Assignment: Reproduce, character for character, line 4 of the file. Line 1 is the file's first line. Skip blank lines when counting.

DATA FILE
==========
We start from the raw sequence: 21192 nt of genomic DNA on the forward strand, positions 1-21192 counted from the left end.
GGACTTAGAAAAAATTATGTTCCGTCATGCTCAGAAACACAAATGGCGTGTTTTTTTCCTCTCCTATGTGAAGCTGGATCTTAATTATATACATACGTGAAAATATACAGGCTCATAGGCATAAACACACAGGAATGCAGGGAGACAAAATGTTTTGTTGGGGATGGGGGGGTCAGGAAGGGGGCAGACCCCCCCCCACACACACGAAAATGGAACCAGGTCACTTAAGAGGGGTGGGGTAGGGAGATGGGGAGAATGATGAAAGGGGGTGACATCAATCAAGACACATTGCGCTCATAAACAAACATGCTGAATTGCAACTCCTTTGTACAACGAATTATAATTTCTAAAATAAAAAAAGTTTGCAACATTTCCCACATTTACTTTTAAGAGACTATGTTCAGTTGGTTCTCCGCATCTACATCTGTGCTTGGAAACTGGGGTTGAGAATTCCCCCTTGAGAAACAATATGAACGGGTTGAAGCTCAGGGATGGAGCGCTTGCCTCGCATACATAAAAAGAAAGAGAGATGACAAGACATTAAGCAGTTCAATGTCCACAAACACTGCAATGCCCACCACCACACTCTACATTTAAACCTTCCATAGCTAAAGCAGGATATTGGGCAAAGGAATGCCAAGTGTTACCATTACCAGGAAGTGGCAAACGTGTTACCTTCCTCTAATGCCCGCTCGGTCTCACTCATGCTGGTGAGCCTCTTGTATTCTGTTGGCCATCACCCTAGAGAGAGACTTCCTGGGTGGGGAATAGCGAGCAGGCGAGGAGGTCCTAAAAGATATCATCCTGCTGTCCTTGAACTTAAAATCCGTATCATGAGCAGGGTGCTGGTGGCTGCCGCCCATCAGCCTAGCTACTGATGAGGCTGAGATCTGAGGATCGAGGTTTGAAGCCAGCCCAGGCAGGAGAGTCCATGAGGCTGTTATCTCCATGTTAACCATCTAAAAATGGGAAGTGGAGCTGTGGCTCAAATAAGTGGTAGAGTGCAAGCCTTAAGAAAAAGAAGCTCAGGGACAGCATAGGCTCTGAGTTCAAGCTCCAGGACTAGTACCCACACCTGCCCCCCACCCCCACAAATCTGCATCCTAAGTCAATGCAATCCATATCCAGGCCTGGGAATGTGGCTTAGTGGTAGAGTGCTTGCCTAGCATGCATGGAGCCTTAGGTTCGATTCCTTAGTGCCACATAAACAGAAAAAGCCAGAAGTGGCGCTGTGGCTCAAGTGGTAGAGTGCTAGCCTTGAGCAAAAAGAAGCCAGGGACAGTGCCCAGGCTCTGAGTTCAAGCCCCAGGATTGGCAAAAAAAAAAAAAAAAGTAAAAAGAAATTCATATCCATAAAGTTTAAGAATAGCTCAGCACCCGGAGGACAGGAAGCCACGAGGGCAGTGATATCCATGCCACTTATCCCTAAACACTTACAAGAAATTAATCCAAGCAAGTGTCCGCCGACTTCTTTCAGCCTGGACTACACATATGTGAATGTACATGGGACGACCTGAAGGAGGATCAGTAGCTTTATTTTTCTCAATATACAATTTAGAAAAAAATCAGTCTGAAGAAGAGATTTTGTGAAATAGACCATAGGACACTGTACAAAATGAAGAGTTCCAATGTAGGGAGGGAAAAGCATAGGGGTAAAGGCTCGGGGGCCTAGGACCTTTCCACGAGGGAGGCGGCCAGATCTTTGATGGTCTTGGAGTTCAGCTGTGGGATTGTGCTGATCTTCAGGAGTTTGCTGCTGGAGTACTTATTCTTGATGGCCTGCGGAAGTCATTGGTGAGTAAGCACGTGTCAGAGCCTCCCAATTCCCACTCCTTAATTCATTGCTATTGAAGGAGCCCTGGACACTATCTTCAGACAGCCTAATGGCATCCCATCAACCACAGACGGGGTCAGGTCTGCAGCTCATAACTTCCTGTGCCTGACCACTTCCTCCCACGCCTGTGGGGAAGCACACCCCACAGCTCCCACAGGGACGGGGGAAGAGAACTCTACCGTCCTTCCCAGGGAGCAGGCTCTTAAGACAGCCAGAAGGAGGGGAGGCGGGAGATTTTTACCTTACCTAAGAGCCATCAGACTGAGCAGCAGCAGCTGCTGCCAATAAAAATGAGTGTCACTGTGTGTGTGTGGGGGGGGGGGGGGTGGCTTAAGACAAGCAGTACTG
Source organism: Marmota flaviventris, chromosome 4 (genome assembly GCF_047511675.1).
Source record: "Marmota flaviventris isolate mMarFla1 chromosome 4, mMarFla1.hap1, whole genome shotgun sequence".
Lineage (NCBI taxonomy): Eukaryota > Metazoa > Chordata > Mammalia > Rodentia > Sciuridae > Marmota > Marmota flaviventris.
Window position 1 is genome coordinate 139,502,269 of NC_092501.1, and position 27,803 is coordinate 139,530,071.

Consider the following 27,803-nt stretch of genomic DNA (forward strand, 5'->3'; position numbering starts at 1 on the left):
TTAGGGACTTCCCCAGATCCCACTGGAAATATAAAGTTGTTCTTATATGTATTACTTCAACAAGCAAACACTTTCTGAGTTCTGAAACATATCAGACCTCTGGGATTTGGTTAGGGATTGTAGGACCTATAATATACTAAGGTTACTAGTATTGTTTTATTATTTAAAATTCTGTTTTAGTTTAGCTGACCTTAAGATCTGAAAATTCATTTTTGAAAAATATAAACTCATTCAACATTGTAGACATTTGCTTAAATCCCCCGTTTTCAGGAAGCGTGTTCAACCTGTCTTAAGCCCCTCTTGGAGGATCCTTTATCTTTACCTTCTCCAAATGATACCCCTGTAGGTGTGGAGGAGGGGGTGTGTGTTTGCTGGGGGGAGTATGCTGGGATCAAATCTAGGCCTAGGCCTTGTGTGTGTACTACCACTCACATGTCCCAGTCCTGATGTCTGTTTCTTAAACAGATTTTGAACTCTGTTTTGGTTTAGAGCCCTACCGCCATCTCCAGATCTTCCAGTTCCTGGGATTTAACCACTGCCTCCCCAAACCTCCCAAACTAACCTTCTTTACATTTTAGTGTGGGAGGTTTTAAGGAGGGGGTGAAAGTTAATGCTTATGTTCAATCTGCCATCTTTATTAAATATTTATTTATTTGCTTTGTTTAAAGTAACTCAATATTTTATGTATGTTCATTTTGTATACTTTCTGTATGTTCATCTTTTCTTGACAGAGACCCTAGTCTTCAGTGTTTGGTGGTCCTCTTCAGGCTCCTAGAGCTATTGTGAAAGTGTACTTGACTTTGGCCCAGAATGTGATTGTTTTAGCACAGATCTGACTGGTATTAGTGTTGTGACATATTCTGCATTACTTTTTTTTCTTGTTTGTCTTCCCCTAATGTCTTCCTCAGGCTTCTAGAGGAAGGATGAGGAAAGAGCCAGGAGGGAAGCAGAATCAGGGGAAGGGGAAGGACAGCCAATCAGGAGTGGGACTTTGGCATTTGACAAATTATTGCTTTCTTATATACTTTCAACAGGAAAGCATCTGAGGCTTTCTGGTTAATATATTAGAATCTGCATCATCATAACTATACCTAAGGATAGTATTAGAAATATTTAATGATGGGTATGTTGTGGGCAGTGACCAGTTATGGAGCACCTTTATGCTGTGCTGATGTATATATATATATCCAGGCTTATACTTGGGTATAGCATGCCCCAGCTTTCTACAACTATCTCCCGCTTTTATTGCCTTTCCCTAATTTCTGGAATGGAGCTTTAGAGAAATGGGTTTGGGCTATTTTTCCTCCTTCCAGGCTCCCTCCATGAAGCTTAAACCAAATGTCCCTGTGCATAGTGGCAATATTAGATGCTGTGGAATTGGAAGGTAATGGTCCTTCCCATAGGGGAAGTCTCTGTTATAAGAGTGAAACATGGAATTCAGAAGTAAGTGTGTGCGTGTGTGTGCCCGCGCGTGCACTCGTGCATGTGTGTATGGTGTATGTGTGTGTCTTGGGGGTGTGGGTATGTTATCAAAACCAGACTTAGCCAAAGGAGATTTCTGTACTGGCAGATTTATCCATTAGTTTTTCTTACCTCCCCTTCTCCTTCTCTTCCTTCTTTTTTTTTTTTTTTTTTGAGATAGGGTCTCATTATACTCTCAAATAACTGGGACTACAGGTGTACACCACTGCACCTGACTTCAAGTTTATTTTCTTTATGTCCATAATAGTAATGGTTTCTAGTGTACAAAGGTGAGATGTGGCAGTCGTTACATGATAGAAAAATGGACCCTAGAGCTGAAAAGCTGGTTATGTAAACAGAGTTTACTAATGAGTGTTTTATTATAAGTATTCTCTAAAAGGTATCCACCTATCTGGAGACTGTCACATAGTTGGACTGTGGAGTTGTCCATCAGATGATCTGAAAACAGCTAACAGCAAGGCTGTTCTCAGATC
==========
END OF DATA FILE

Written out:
Source record: "Marmota flaviventris isolate mMarFla1 chromosome 4, mMarFla1.hap1, whole genome shotgun sequence".